Every PCV goes through three months of pre-service training (PST) to get prepared for the two-year service experience ahead of them. PST includes everything from language and safety trainings to getting to know the culture of your host country — and everyone lives with a host family. From packed lunches to over-protective parents, here’s my list for how PST reminds me of some of my earliest memories.
1. On my first day at my home stay, my father writes out a card detailing all of the family’s names, their ages and my village name. If I get lost, I am to show people the card so I can get help finding my way home. Continue reading
2013 marks the 30th anniversary of the Special Projects Assistance program, familiarly known as SPA, a joint effort of Peace Corps and USAID. SPA gives small grants to PCVs so they can launch projects in their community that will have an impact long after they leave service.
During a conversation with President Obama and Peace Corps Acting Director Carrie Hessler-Radelet on November 22, the 50th anniversary of President Kennedy’s death, a PCV in Tanzania said that she was able to design and build a water catchment system with just $500. When the president offered to write her a check, she graciously declined because the SPA grant, and materials and labor from her community, were all she needed to make the project happen.
SPA’s 30th year has seen numerous milestones. Most notably more than 1 million people have benefitted from SPA projects around the globe in just the past year. Continue reading
Last week, I traveled to Guatemala and visited with Peace Corps Volunteers Mark, Annie, Jessica and Nicole. All four PCVs spoke passionately about the challenges their community members face every day with HIV/AIDS – and that the challenges and success of working with communities on HIV/AIDS issues have overwhelmingly to do with health in general.
I learned about Mark and Annie’s participation in the Healthy Schools project, where they work with school principals and teachers to teach students about hand washing and sanitation, HIV and hygiene. In Nicole’s community the health center has organized a day full of healthy and informative events to commemorate World AIDS Day 2013, from a mini marathon to a soccer tournament, followed by a talk given by a person living with HIV. Jessica is the head of Peace Corps Guatemala’s HIV Committee, and as such is instrumental in assuring that all the PCVs there have accurate and current information about HIV that all PCVs can use in their communities.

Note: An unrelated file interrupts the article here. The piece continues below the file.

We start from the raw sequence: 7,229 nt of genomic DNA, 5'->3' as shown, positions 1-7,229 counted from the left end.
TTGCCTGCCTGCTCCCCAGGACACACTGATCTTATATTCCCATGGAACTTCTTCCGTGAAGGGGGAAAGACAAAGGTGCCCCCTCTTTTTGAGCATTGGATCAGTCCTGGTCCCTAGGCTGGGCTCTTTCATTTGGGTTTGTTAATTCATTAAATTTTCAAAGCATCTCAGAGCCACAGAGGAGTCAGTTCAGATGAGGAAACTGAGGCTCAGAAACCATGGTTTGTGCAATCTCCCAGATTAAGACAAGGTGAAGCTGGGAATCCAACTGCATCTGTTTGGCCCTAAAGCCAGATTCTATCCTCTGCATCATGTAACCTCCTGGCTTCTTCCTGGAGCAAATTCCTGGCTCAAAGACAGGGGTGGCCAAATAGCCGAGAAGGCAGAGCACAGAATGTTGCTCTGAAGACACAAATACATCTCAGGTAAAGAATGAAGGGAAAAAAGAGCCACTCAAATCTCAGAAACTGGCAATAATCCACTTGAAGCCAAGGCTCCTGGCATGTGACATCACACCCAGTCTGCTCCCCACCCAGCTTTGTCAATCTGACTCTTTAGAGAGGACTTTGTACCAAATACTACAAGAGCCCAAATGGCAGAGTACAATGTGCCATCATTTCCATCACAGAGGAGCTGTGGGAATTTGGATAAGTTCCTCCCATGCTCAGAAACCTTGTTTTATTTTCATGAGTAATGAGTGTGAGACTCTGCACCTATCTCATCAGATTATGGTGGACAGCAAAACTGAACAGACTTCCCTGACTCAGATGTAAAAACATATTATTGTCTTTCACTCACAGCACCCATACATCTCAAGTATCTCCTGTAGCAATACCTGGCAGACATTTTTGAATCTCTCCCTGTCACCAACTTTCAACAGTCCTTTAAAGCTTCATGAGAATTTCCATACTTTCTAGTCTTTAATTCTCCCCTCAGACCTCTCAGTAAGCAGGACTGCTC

This year’s World AIDS Day theme could not be any more relevant for Peace Corps and the work we do: Shared Responsibility: Strengthening Results for an AIDS-Free Generation. Continue reading
Juan Rodriquez comes from an Ecuadorian background that helped him integrate into his community in Guyana.
Feats of engineering are, for the most part, not even noticed in the U.S. Did you drive across a bridge to get to work today? Exit the freeway in a tangle of ramps? Do you know how hard those things are to build?
In developing nations, a relatively simple footbridge can make the difference between getting an education and staying at home, between receiving health care and being sick. Peace Corps Response Volunteer Nate Bloss has been working with Bridging the Gap Africa as a project supervisor in Kenyan communities where people and economies are affected by the ability to cross waterways safely. Check out these pictures from the “walking world” – and see how a bridge can make all the difference. Continue reading
Today we celebrate the life of President John F. Kennedy by remembering his tragic death 50 years ago. His influence is remembered not only throughout our nation, but also throughout the world. At 1:50 in this video, catch the story of two PCVs in Colombia who were surprised and pleased to learn that the president’s memory and legacy still lives where they serve.
Across the globe this week, Peace Corps is joining organizations celebrating International Education Week, which aims to increase global competencies to create a competitive workforce, and highlights the benefits and value of a high-quality education and study abroad programs.
Why I joined the Peace Corps – and the fact that I work for Peace Corps today – have everything to do with my college study abroad program. Like many PCVs, I had an “ah-ha” moment when I first began to seriously consider service as a next step in my life, and I began to think about ways to continue living abroad. Continue reading
These days it’s not lost on anyone – especially Peace Corps Volunteers – that women in developing nations have far less access than men to education, land ownership, credit, training and jobs. Not to mention women are less likely to be politically active than men and far more likely to be victims of sexual assault and domestic violence.
So with all the work that development organizations are doing to lift up women and girls, why do we celebrate International Men’s Day? Continue reading
The first night is always the most nerve-wracking. Sitting around a table staring into the faces of my new parents, all I could do was smile and drink more tea. I would regret it later, stumbling out into the dark at 3 a.m. to find the outhouse somewhere past the guard dog. But tonight tea was my “welcome home” sign, my “hello Kyrgyzstan” and my savior in the awkward silence. So I sipped on.
These new people were now my family. I had been dropped off here after only three days in country to get to know them, learn the language and acclimate myself to a culture I was to call home. Continue reading
PCV Tiffany Saria knows that sports are great for kids to keep busy, keep active, and stay away from risky behaviors. She runs a Grassroots Soccer program in Zambia.